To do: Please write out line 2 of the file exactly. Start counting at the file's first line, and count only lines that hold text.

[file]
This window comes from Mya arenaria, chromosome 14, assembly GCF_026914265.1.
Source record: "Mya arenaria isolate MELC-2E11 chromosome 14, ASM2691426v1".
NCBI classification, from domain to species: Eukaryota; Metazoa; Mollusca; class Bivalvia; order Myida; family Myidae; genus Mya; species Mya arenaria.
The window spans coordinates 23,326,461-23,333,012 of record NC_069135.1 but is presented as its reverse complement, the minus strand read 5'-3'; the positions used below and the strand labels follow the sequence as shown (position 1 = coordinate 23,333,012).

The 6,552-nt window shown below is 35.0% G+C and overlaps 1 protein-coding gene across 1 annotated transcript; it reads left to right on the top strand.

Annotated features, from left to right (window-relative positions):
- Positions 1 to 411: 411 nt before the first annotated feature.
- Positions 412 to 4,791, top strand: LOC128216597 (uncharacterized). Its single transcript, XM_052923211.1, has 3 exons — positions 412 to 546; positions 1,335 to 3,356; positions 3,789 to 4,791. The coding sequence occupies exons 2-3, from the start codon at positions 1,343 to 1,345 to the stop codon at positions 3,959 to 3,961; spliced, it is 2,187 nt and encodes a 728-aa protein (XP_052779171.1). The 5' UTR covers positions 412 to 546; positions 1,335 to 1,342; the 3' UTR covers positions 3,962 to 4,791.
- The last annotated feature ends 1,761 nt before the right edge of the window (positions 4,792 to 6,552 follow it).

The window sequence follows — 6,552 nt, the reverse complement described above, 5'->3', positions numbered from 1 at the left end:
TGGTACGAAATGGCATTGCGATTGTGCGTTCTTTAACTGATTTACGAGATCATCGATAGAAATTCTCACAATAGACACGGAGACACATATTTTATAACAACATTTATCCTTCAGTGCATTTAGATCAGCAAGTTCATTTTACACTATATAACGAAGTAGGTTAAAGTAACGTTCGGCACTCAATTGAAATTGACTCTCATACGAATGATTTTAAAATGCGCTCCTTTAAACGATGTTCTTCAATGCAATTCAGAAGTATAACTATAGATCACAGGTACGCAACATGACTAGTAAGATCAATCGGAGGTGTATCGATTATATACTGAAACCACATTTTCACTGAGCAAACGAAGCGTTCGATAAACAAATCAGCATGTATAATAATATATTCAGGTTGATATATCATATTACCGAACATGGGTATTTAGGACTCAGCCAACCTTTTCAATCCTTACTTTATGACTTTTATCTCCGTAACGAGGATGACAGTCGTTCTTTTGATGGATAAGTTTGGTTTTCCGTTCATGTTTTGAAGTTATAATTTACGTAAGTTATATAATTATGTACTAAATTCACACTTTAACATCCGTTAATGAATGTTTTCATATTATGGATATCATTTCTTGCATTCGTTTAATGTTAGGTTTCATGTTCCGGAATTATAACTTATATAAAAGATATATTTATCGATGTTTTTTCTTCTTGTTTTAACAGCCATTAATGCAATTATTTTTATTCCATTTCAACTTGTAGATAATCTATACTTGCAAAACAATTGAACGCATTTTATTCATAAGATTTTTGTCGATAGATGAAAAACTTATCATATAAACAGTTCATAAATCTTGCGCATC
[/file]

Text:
Source record: "Mya arenaria isolate MELC-2E11 chromosome 14, ASM2691426v1".